Behavior-Driven Development (BDD) can be defined as agile software development technique where developers, testers and business users of a software development project collaborate to define the requirements of a product and their acceptance criteria. In this article, Adam Craven presents some of those core fundamentals and practical tips on how to scale BDD at the enterprise level.
The first part of the article defines Behavior-Driven Development (BDD) and discusses the mindset needed and the core fundamentals to be understood in order to successfully apply BDD at any scale. It explores particularly the different definitions of the word “behavior” and how it should be interpreted in the context of BDD. Adam Craven then presents the benefits of BDD and what behavior specifications are. The article provides also an overview of the Gherkin language that is used by open source BDD tools like Cucumber, SpecFlow or JBehave.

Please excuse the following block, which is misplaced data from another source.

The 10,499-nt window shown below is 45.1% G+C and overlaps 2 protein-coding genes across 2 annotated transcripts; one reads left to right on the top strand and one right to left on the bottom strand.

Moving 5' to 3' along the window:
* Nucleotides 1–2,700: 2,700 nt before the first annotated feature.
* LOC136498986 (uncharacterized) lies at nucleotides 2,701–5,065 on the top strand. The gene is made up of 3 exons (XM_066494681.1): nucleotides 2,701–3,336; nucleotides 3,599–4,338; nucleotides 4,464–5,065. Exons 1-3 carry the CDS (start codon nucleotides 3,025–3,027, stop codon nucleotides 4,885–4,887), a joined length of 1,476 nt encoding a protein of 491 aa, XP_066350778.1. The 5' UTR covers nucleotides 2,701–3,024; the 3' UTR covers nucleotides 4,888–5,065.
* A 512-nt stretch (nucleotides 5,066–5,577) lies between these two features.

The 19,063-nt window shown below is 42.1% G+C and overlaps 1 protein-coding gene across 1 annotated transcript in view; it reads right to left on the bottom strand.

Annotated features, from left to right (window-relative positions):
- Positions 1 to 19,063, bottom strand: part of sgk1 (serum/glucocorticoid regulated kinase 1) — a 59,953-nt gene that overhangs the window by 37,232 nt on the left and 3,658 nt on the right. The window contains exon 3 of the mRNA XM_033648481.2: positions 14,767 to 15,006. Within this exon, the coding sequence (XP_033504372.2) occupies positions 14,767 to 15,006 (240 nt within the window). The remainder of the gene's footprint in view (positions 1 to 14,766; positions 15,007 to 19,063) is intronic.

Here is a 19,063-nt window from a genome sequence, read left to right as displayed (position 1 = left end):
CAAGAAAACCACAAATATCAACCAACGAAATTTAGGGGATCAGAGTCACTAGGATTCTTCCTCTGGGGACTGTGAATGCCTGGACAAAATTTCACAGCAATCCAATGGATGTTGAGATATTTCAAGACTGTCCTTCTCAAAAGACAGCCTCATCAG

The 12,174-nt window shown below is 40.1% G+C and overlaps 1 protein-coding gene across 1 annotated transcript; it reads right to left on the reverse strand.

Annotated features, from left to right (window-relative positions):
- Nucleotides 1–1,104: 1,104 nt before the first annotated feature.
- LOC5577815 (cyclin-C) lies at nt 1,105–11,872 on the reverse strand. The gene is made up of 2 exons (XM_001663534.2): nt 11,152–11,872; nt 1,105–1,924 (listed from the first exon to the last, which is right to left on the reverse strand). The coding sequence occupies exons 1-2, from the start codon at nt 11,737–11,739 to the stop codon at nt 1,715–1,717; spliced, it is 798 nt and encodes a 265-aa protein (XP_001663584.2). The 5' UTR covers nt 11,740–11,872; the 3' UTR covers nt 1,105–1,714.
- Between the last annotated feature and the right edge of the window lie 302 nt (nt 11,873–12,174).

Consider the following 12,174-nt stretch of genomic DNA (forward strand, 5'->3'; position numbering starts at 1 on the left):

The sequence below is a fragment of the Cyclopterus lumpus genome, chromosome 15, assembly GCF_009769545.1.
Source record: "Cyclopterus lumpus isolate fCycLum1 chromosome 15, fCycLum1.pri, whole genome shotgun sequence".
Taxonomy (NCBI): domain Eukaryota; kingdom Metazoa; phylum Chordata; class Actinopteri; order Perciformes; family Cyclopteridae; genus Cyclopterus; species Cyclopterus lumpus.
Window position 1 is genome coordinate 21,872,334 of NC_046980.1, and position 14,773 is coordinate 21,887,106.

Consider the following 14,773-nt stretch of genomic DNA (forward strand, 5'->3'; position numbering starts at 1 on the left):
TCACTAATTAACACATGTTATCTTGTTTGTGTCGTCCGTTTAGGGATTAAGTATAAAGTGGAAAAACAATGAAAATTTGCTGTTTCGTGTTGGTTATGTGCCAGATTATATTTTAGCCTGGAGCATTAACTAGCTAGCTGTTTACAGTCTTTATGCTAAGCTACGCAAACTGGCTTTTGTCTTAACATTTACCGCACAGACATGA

The article provides then many important best practices with examples on how to format your behavior specifications. One of his conclusion is that “At the end of the day, the developers and/or testers must be able to successfully implement the Behaviour Specifications as automated tests. If they cannot do so because of reasons related to the technical tool that enables the execution of the specifications (e.g. Cucumber, SpecFlow, etc), then either the style of writing the Behaviour Specifications must be altered or the tool must be changed.”
Read the complete article on http://www.methodsandtools.com/archive/entreprisebdd.php